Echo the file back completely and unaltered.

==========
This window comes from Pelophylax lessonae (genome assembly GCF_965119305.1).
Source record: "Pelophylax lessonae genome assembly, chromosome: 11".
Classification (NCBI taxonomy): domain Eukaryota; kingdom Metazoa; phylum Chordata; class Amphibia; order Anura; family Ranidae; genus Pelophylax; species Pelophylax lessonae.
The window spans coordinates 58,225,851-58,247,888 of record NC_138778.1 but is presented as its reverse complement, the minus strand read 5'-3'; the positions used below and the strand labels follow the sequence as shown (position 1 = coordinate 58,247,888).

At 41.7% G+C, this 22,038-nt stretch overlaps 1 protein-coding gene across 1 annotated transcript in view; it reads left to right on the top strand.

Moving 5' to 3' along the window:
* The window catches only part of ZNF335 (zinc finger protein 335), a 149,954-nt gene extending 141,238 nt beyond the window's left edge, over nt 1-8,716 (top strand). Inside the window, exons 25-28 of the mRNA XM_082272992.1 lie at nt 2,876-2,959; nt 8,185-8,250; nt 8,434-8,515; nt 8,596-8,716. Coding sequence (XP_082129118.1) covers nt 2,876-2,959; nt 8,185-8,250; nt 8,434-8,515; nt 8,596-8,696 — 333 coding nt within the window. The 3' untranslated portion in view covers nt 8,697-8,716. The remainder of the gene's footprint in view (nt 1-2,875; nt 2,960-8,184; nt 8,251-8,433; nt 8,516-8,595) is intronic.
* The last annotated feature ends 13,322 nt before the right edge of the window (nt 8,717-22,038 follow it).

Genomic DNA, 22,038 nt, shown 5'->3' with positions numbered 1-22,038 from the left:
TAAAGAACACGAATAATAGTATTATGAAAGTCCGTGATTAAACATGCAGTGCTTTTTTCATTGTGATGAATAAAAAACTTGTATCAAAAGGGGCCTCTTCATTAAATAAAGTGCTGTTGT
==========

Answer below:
This window comes from Pelophylax lessonae (genome assembly GCF_965119305.1).
Source record: "Pelophylax lessonae genome assembly, chromosome: 11".
Classification (NCBI taxonomy): domain Eukaryota; kingdom Metazoa; phylum Chordata; class Amphibia; order Anura; family Ranidae; genus Pelophylax; species Pelophylax lessonae.
The window spans coordinates 58,225,851-58,247,888 of record NC_138778.1 but is presented as its reverse complement, the minus strand read 5'-3'; the positions used below and the strand labels follow the sequence as shown (position 1 = coordinate 58,247,888).

At 41.7% G+C, this 22,038-nt stretch overlaps 1 protein-coding gene across 1 annotated transcript in view; it reads left to right on the top strand.

Moving 5' to 3' along the window:
* The window catches only part of ZNF335 (zinc finger protein 335), a 149,954-nt gene extending 141,238 nt beyond the window's left edge, over nt 1-8,716 (top strand). Inside the window, exons 25-28 of the mRNA XM_082272992.1 lie at nt 2,876-2,959; nt 8,185-8,250; nt 8,434-8,515; nt 8,596-8,716. Coding sequence (XP_082129118.1) covers nt 2,876-2,959; nt 8,185-8,250; nt 8,434-8,515; nt 8,596-8,696 — 333 coding nt within the window. The 3' untranslated portion in view covers nt 8,697-8,716. The remainder of the gene's footprint in view (nt 1-2,875; nt 2,960-8,184; nt 8,251-8,433; nt 8,516-8,595) is intronic.
* The last annotated feature ends 13,322 nt before the right edge of the window (nt 8,717-22,038 follow it).

Genomic DNA, 22,038 nt, shown 5'->3' with positions numbered 1-22,038 from the left:
TAAAGAACACGAATAATAGTATTATGAAAGTCCGTGATTAAACATGCAGTGCTTTTTTCATTGTGATGAATAAAAAACTTGTATCAAAAGGGGCCTCTTCATTAAATAAAGTGCTGTTGT